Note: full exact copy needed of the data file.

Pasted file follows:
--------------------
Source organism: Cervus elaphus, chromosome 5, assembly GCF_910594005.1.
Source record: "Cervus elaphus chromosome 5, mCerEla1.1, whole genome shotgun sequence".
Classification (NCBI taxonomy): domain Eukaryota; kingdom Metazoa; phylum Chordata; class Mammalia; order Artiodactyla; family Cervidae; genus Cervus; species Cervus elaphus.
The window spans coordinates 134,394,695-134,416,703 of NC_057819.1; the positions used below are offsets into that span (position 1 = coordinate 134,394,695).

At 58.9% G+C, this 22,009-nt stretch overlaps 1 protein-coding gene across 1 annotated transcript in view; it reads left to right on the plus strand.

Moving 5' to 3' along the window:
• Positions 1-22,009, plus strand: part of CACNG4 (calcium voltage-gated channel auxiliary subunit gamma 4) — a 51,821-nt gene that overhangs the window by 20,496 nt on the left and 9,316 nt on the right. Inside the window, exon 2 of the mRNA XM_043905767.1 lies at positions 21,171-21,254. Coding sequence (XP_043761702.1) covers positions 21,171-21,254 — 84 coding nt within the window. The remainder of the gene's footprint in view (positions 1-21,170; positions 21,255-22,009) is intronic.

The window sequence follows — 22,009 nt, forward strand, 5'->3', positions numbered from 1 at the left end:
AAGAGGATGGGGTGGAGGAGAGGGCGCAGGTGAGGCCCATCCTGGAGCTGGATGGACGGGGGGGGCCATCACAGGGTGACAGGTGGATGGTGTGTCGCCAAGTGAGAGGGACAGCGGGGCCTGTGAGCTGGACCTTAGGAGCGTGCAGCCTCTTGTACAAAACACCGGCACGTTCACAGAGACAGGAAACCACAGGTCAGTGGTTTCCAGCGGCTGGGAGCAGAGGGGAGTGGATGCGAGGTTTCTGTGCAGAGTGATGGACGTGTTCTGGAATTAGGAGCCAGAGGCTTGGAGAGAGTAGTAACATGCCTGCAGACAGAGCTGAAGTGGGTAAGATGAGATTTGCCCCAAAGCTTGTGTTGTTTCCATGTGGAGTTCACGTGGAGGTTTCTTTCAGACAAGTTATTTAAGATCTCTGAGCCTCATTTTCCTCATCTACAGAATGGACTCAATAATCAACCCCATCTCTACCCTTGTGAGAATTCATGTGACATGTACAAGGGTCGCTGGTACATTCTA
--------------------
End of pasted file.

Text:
Source organism: Cervus elaphus, chromosome 5, assembly GCF_910594005.1.
Source record: "Cervus elaphus chromosome 5, mCerEla1.1, whole genome shotgun sequence".
Classification (NCBI taxonomy): domain Eukaryota; kingdom Metazoa; phylum Chordata; class Mammalia; order Artiodactyla; family Cervidae; genus Cervus; species Cervus elaphus.
The window spans coordinates 134,394,695-134,416,703 of NC_057819.1; the positions used below are offsets into that span (position 1 = coordinate 134,394,695).

At 58.9% G+C, this 22,009-nt stretch overlaps 1 protein-coding gene across 1 annotated transcript in view; it reads left to right on the plus strand.

Moving 5' to 3' along the window:
• Positions 1-22,009, plus strand: part of CACNG4 (calcium voltage-gated channel auxiliary subunit gamma 4) — a 51,821-nt gene that overhangs the window by 20,496 nt on the left and 9,316 nt on the right. Inside the window, exon 2 of the mRNA XM_043905767.1 lies at positions 21,171-21,254. Coding sequence (XP_043761702.1) covers positions 21,171-21,254 — 84 coding nt within the window. The remainder of the gene's footprint in view (positions 1-21,170; positions 21,255-22,009) is intronic.

The window sequence follows — 22,009 nt, forward strand, 5'->3', positions numbered from 1 at the left end:
AAGAGGATGGGGTGGAGGAGAGGGCGCAGGTGAGGCCCATCCTGGAGCTGGATGGACGGGGGGGGCCATCACAGGGTGACAGGTGGATGGTGTGTCGCCAAGTGAGAGGGACAGCGGGGCCTGTGAGCTGGACCTTAGGAGCGTGCAGCCTCTTGTACAAAACACCGGCACGTTCACAGAGACAGGAAACCACAGGTCAGTGGTTTCCAGCGGCTGGGAGCAGAGGGGAGTGGATGCGAGGTTTCTGTGCAGAGTGATGGACGTGTTCTGGAATTAGGAGCCAGAGGCTTGGAGAGAGTAGTAACATGCCTGCAGACAGAGCTGAAGTGGGTAAGATGAGATTTGCCCCAAAGCTTGTGTTGTTTCCATGTGGAGTTCACGTGGAGGTTTCTTTCAGACAAGTTATTTAAGATCTCTGAGCCTCATTTTCCTCATCTACAGAATGGACTCAATAATCAACCCCATCTCTACCCTTGTGAGAATTCATGTGACATGTACAAGGGTCGCTGGTACATTCTA